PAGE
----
EGS, Jacobs begin SLS booster build up for Artemis 1

by Philip Sloss

NASA Exploration Ground Systems and prime test and operations contractor Jacobs mated the first of two Space Launch System (SLS) aft motor segments for the Artemis 1 launch with its aft skirt on June 24.

The connection of two of the major elements of the right-hand aft booster assembly continues preparations of Northrop Grumman booster hardware for the first SLS launch tentatively scheduled for late next year.

First aft assembly mate for build up

The two aft motors and two aft skirts were delivered to the Rotation, Processing and Surge Facility (RPSF) in mid-June to begin readying them for eventual stacking on Mobile Launcher-1 in the Vehicle Assembly Building at the Kennedy Space Center later this year. Following rail transportation from Utah, Jacobs and Exploration Ground Systems (EGS) removed the aft motors from their railcars, rotated them to a vertical orientation, and mated them to the aft skirts in build up stands in the RPSF.

Nozzle extensions, also known as exit cones, and other hardware will be added to the aft motor and skirt to complete build up of the aft booster assemblies so they are ready to stack by the end of the Summer. Roll from the RPSF to the Vehicle Assembly Building (VAB) for stacking will then wait until after the Core Stage hot-fire test at the Stennis Space Center in Mississippi, tentatively scheduled for this Autumn.

For build-up, the right-hand aft solid rocket motor segment for Artemis 1 was lifted into one of the build up stands where the bottom case of the aft segment was mated to the top of the aft skirt. The lift and mate on June 24 followed a week of initial offloading and receiving inspections after arrival of the ten solid rocket motor segments by train from their production facility in Promontory, Utah.

SLS Booster prime contractor Northrop Grumman delivered almost all the Artemis 1 Solid Rocket Booster (SRB) hardware to EGS in mid-June, with the two completed aft skirts transported from the Booster Fabrication Facility at KSC to the RPSF a few days before the motor segment train arrived in Florida.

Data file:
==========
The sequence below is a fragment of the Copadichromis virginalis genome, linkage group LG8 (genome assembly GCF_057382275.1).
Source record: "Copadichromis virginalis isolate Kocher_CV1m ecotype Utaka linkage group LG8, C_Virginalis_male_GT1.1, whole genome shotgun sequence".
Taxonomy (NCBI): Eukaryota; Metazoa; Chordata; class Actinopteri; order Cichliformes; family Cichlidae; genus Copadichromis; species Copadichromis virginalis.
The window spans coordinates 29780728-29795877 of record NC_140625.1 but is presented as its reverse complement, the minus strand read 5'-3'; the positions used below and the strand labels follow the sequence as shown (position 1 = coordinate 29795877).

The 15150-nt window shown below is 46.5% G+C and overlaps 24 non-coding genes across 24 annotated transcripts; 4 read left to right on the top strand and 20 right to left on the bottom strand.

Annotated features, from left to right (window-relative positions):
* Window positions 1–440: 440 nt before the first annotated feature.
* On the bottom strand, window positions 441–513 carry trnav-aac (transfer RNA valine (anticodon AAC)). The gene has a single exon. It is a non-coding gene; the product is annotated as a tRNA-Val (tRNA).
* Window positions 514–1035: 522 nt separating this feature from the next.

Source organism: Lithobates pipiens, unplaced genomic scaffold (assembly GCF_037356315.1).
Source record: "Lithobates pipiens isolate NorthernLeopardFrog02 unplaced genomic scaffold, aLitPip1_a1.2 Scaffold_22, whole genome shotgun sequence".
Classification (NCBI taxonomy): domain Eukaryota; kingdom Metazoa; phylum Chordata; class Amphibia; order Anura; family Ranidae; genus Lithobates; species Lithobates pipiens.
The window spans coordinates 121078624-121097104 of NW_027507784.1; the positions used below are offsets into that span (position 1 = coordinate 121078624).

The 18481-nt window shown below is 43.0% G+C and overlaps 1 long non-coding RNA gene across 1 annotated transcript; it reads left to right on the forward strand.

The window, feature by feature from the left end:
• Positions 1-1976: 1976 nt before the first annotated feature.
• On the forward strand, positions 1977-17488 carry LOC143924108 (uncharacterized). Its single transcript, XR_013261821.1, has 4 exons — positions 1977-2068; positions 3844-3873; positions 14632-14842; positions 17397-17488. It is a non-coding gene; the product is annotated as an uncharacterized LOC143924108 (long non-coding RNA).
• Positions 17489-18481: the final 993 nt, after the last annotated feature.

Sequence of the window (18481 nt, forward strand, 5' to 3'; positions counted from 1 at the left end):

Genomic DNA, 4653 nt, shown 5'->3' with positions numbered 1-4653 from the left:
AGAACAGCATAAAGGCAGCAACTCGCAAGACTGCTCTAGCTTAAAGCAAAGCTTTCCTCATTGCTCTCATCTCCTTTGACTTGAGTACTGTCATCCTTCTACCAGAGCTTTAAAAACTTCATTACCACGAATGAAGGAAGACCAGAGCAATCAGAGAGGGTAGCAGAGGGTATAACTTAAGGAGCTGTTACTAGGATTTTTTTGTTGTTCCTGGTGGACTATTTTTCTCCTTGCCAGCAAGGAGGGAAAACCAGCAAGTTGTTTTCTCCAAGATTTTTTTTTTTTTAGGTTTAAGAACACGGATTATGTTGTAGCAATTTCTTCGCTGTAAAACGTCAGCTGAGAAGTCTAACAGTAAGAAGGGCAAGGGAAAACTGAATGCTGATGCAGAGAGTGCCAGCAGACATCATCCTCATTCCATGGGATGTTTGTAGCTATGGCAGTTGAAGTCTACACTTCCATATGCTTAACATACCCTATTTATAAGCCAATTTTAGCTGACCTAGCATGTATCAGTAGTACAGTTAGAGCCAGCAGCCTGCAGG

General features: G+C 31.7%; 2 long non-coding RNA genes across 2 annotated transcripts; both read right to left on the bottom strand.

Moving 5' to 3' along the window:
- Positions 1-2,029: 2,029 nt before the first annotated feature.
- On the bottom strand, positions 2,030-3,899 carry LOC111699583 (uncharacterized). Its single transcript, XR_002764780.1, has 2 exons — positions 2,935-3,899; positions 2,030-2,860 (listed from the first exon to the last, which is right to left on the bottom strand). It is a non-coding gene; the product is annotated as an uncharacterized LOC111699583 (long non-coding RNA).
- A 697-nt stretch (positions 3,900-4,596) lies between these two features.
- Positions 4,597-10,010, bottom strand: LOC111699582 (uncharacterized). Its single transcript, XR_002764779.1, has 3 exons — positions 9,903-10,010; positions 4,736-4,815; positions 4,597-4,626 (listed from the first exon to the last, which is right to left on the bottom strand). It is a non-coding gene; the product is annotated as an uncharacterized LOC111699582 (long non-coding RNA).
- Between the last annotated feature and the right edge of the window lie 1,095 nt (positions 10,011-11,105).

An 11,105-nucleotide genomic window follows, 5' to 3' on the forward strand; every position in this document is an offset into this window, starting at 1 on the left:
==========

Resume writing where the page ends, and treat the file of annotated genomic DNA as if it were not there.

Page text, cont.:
The two SRB exit cones were delivered to EGS late in 2019; all that remains to be delivered for the boosters are the forward assemblies, which are nearly complete and being closed out for handover in the Booster Fabrication Facility.

The ten motor segments compose the two, five-segment solid rocket motors (RSRMV) at the heart of the SLS Boosters. The RSRMV is an evolution of the Space Shuttle Reusable Solid Rocket Motor (RSRM) design; originally selected to be the first-stage of the Constellation Program’s Ares I Crew Launch Vehicle, after Constellation was cancelled the design was adopted for SLS in 2011. The Shuttle RSRM had four segments: the forward, forward-center, aft-center, and aft segments. The RSRMV adds an additional center-center segment in the middle of the motor.

Processing of the boosters in the RPSF began with the two aft segments. The two boosters are being assembled by combining the ten motors with the two sets of aft skirts, exit cones, forward assemblies, and other hardware.

Most of the assembly is done during stacking operations on the Mobile Launcher in the VAB, but several of the major booster elements are part of the aft booster assemblies, and those are integrated in the RPSF as a prerequisite to start stacking.

Credit: NASA/Ben Smegelsky.

(Photo Caption: Two overhead cranes in the Rotation/Processing Building of the RPSF begin lifting the right aft motor segment off its transportation railcar on June 19. The train from Utah with all ten Artemis 1 solid rocket motor segments arrived in Titusville on June 12 and the segment cars were moved onto KSC on June 15. Processing started with the right aft motor car the next day.)

“We preposition the aft skirt; we then mate the aft segment to the skirt, and we go through a series of operations to make it the aft booster assembly by installing things like the Core Stage attach ring. We have some [Development Flight Instrumentation] that we need to install, we have cable harnesses we need to run, thermal curtain installation on the bottom of the aft skirt,” Jeffrey Angermeier, EGS Flow Director, explained in a recent interview.

The RPSF is composed of four buildings in an area just north of the VAB outside the crawler-transporter tracks. The work to prep the segments for stacking is performed in the Rotation/Processing Building. “If you think about the footprint in the rotation building, there are kind of four permanent structures that we have,” Angermeier explained.

“We have what we call two aft booster assembly build up stands, and we also have what we call two inspection stands. Then we have a series of pedestals that we use for some inspections right after we take it off the railcar.”

In addition to the Rotation/Processing Building, the RPSF includes two Surge buildings, or garages, for storing motor segments ready for stacking, along with a support building.

Following arrival of the motor segment train, the cars with the two aft segments were detached and moved to the Rotation/Processing Building for Jacobs and EGS to begin their work. The two aft booster assemblies are staged in the build up stands there, with the aft skirts set up there first.